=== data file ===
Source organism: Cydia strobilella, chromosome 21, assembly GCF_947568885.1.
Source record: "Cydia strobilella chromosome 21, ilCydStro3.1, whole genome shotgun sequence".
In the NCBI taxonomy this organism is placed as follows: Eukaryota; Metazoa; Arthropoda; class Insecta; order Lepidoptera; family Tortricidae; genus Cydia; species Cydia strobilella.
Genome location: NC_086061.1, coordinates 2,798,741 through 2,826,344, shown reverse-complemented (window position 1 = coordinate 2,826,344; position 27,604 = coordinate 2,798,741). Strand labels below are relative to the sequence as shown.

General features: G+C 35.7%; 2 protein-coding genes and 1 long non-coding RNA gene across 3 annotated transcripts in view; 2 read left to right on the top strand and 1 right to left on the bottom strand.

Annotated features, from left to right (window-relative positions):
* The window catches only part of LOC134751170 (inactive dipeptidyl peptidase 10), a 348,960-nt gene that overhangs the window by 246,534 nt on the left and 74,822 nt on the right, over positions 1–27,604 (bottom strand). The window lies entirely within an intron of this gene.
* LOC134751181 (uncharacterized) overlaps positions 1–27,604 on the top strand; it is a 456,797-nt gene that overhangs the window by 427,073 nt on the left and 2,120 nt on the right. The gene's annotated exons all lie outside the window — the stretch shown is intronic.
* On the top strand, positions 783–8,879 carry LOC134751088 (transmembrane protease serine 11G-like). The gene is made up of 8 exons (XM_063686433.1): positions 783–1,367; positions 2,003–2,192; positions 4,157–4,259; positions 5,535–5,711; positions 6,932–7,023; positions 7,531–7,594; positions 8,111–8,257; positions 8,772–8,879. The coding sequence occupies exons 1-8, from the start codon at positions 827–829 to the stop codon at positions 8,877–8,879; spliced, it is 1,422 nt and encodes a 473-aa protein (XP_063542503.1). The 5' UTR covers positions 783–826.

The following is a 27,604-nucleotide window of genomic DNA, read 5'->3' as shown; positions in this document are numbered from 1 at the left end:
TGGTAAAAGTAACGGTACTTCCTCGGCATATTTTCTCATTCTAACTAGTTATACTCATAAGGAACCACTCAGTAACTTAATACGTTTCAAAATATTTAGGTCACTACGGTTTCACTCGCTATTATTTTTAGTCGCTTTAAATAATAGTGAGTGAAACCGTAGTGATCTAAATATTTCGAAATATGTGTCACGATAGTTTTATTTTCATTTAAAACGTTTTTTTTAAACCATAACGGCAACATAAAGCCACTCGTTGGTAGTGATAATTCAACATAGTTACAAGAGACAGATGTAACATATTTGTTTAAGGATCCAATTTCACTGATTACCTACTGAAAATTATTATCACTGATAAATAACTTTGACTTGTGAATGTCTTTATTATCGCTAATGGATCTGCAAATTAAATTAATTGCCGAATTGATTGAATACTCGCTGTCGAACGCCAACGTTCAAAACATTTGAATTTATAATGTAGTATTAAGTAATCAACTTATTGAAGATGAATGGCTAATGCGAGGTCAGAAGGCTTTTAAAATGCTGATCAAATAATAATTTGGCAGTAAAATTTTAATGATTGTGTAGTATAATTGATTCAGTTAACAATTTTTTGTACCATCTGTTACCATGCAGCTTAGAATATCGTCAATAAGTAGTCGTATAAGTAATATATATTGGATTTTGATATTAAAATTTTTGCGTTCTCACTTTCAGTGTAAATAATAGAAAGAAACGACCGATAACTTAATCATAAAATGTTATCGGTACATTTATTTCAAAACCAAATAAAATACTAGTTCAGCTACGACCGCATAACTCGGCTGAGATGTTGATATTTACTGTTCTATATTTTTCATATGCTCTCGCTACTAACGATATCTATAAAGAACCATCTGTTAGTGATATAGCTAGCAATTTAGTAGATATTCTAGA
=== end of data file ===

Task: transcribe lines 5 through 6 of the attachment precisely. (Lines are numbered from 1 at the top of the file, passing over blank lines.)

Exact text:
General features: G+C 35.7%; 2 protein-coding genes and 1 long non-coding RNA gene across 3 annotated transcripts in view; 2 read left to right on the top strand and 1 right to left on the bottom strand.

Annotated features, from left to right (window-relative positions):